Provost leads tributes to tragic tot

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Leeza Clark and Aileen Robertson

Politics were put to one side as Fife’s Provost led tributes to tragic tot Stuart Nelson, who died in an accident on Tuesday.

Councillors from across the kingdom, who were gathering in Fife House to debate the local authority’s budget, joined together to remember the three-year-old who is believed to have been struck by a forklift truck.

Before Thursday’s budget meeting, Provost Jim Leishman spoke on behalf of all members.

“We don’t know the full details, but it is a real tragedy and our thoughts are with the family,” he said.

As police officers in Fife continue to investigate the incident, which happened at the youngster’s home, Cuttle Hill Farm, on the outskirts of Crossgates, messages of sympathy poured in to the grief stricken farming family.

A bouquet of red flowers was left on the sign at the entrance driveway to the farm, which is owned by Stuart’s grandfather, beef farmer David Nelson, 75.

As tributes to the youngster poured in, grandmother Helen Hunt changed her Facebook profile picture to an image of Stuart.

Offering words of support and condolence, one friend described him as a “a little ray of sunshine”.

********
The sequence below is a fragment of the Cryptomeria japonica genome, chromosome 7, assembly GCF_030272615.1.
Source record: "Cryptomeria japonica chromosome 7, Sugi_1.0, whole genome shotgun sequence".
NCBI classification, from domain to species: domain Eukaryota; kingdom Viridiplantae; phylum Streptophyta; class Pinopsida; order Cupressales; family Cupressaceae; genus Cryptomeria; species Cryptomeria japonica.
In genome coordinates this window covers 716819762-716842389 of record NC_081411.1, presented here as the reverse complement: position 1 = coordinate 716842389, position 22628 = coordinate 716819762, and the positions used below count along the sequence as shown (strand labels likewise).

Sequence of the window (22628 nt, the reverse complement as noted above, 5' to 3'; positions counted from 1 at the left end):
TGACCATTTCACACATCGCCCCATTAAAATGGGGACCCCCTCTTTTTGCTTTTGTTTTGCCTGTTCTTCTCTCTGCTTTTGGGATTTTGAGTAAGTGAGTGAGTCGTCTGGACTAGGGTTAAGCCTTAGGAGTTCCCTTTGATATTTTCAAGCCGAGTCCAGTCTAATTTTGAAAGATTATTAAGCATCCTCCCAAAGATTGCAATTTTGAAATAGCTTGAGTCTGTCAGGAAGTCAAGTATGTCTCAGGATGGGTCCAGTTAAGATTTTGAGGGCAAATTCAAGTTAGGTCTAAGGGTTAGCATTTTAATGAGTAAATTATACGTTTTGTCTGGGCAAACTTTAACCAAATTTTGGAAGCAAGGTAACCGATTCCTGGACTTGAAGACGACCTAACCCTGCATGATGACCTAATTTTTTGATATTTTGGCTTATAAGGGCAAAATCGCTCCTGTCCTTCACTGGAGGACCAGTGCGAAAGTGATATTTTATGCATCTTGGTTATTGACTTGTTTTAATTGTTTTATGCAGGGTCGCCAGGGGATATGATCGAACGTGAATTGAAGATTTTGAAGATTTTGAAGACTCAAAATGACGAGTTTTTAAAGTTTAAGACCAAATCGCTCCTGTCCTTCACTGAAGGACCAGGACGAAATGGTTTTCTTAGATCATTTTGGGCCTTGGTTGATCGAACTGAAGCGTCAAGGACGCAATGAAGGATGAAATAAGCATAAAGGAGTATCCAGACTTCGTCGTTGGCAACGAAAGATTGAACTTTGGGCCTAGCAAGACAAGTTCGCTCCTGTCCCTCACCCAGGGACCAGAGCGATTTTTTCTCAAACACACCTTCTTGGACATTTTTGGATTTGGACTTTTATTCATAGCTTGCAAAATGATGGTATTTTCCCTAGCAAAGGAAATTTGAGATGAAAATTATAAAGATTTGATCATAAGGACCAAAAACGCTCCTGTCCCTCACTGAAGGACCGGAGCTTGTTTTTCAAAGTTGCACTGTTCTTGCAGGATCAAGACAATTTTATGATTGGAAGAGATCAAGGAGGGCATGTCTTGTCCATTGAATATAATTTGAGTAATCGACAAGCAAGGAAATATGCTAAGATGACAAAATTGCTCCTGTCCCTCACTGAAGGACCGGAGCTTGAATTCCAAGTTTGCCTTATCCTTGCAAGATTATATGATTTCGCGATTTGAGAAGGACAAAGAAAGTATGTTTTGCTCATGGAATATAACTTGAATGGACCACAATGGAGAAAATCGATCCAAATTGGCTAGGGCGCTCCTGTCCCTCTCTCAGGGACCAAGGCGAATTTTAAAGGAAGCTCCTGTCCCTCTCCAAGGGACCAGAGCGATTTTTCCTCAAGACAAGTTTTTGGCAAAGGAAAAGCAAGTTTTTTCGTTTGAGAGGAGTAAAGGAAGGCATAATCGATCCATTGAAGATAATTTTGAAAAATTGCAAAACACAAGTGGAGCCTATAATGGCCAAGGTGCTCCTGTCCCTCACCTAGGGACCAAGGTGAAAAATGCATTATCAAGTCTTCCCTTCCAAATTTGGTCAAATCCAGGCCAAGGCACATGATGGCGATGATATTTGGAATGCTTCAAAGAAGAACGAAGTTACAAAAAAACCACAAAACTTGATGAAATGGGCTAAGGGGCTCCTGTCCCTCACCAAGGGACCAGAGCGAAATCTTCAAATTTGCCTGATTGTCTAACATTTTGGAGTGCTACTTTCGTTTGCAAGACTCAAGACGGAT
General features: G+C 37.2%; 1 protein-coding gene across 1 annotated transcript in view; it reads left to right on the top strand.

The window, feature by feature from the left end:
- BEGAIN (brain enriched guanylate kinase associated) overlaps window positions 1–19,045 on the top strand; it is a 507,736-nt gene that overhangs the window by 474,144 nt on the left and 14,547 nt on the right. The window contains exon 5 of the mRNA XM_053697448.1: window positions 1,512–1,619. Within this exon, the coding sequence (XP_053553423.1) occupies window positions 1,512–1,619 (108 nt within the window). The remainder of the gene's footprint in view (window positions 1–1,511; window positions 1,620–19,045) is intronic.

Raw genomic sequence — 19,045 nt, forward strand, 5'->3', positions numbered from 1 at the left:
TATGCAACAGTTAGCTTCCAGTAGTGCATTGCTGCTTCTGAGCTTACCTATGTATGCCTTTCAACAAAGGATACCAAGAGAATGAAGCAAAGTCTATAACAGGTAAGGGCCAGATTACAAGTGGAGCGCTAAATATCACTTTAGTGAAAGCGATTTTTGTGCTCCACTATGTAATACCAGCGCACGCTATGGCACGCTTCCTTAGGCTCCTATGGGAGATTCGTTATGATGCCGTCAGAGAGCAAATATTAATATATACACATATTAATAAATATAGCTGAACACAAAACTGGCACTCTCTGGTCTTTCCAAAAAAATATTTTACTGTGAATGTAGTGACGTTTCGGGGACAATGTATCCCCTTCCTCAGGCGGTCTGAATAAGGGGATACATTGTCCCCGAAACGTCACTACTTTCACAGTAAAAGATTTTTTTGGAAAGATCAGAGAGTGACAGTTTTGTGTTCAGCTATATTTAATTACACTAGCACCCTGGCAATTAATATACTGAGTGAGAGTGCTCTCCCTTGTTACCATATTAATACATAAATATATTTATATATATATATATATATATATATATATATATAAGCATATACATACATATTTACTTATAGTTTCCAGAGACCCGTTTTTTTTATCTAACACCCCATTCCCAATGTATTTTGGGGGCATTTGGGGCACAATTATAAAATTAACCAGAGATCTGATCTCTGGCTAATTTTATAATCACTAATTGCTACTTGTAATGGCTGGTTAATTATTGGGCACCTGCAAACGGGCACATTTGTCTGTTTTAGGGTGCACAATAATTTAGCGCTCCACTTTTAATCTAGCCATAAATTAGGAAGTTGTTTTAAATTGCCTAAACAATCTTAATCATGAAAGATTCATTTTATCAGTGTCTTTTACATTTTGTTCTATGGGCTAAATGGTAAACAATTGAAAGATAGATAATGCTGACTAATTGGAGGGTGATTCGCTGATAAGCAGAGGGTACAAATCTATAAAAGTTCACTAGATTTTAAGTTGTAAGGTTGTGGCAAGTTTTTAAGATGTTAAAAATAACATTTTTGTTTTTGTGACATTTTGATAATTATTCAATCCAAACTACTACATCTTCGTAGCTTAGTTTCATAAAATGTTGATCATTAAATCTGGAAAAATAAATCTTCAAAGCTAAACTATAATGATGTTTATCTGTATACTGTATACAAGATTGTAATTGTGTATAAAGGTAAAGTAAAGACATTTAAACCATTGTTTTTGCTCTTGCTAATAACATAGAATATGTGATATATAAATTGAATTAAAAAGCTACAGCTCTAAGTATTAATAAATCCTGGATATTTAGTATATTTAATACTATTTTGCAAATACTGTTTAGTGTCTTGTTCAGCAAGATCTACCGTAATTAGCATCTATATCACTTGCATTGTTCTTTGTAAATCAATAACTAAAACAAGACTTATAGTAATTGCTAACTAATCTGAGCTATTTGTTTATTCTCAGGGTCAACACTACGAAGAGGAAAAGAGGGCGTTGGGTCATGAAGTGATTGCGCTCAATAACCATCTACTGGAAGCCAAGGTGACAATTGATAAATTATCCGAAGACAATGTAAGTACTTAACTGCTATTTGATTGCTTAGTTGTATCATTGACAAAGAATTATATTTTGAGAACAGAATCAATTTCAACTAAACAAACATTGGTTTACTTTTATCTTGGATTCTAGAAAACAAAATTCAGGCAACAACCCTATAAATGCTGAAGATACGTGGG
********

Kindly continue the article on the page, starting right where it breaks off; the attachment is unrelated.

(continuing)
She added: “No words can ever express your loss.”

Another described him as a “such a braw wee boy”.

Another wellwisher wrote: I imagine there is no pain more far reaching than losing a child.”

Stuart’s parents Richard, 37, and Linzi, 36, live on the farm and are well known in the community.

It is thought the toddler was struck in a “freak” accident.

It has been claimed the tragedy may have involved Stuart coming round the corner in a blind spot as the equipment was being back up.

Local councillor Peter Lockhart has experience dealing with this type of machinery and said often there is rear view difficulties.

“I am not criticising the driver,” he said.

But, he added: “Peripheral vision is quite difficult.”

He said he would back additional aids being installed, adding: “I would like to see these types of machines with a camera on board, so the driver can actually see behind him.

“This is really tragic.

“We can never bring him back, and people will never get over that.

“But maybe that could prevent it in the future.